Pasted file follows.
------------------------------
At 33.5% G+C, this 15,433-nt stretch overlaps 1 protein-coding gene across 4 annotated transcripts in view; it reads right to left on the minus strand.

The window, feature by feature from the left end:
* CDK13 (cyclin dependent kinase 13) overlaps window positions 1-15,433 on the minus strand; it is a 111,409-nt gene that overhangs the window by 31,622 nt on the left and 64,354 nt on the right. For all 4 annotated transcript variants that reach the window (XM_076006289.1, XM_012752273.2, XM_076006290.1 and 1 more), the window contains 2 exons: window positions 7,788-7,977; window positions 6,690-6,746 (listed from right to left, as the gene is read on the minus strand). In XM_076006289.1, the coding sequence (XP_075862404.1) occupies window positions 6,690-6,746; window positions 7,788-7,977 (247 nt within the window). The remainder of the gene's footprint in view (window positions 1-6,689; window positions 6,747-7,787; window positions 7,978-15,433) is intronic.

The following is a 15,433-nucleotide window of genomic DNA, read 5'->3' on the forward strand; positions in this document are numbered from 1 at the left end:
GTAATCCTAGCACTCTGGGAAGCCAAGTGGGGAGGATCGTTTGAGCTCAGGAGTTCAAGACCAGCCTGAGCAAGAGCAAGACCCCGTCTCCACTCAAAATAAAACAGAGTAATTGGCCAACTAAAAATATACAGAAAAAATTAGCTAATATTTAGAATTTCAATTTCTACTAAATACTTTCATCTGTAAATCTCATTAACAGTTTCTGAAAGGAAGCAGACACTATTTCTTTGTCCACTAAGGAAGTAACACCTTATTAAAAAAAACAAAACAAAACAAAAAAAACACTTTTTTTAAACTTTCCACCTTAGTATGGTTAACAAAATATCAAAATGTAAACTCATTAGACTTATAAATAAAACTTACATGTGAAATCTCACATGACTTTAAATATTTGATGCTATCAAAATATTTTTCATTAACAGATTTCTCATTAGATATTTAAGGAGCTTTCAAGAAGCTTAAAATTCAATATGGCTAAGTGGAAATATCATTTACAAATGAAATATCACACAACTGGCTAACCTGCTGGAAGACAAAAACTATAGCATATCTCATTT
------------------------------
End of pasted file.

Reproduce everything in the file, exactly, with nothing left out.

At 33.5% G+C, this 15,433-nt stretch overlaps 1 protein-coding gene across 4 annotated transcripts in view; it reads right to left on the minus strand.

The window, feature by feature from the left end:
* CDK13 (cyclin dependent kinase 13) overlaps window positions 1-15,433 on the minus strand; it is a 111,409-nt gene that overhangs the window by 31,622 nt on the left and 64,354 nt on the right. For all 4 annotated transcript variants that reach the window (XM_076006289.1, XM_012752273.2, XM_076006290.1 and 1 more), the window contains 2 exons: window positions 7,788-7,977; window positions 6,690-6,746 (listed from right to left, as the gene is read on the minus strand). In XM_076006289.1, the coding sequence (XP_075862404.1) occupies window positions 6,690-6,746; window positions 7,788-7,977 (247 nt within the window). The remainder of the gene's footprint in view (window positions 1-6,689; window positions 6,747-7,787; window positions 7,978-15,433) is intronic.

The following is a 15,433-nucleotide window of genomic DNA, read 5'->3' on the forward strand; positions in this document are numbered from 1 at the left end:
GTAATCCTAGCACTCTGGGAAGCCAAGTGGGGAGGATCGTTTGAGCTCAGGAGTTCAAGACCAGCCTGAGCAAGAGCAAGACCCCGTCTCCACTCAAAATAAAACAGAGTAATTGGCCAACTAAAAATATACAGAAAAAATTAGCTAATATTTAGAATTTCAATTTCTACTAAATACTTTCATCTGTAAATCTCATTAACAGTTTCTGAAAGGAAGCAGACACTATTTCTTTGTCCACTAAGGAAGTAACACCTTATTAAAAAAAACAAAACAAAACAAAAAAAACACTTTTTTTAAACTTTCCACCTTAGTATGGTTAACAAAATATCAAAATGTAAACTCATTAGACTTATAAATAAAACTTACATGTGAAATCTCACATGACTTTAAATATTTGATGCTATCAAAATATTTTTCATTAACAGATTTCTCATTAGATATTTAAGGAGCTTTCAAGAAGCTTAAAATTCAATATGGCTAAGTGGAAATATCATTTACAAATGAAATATCACACAACTGGCTAACCTGCTGGAAGACAAAAACTATAGCATATCTCATTT